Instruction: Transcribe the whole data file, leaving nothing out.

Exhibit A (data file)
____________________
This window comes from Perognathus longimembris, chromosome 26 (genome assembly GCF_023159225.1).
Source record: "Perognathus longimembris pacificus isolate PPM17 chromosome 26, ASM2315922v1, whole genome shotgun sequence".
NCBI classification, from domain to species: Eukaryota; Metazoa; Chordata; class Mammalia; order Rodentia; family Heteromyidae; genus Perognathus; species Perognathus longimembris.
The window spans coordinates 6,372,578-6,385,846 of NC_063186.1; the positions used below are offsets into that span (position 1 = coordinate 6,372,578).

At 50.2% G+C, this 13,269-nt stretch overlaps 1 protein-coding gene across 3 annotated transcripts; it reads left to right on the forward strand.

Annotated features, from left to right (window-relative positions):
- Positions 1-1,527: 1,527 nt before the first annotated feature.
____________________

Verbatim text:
This window comes from Perognathus longimembris, chromosome 26 (genome assembly GCF_023159225.1).
Source record: "Perognathus longimembris pacificus isolate PPM17 chromosome 26, ASM2315922v1, whole genome shotgun sequence".
NCBI classification, from domain to species: Eukaryota; Metazoa; Chordata; class Mammalia; order Rodentia; family Heteromyidae; genus Perognathus; species Perognathus longimembris.
The window spans coordinates 6,372,578-6,385,846 of NC_063186.1; the positions used below are offsets into that span (position 1 = coordinate 6,372,578).

At 50.2% G+C, this 13,269-nt stretch overlaps 1 protein-coding gene across 3 annotated transcripts; it reads left to right on the forward strand.

Annotated features, from left to right (window-relative positions):
- Positions 1-1,527: 1,527 nt before the first annotated feature.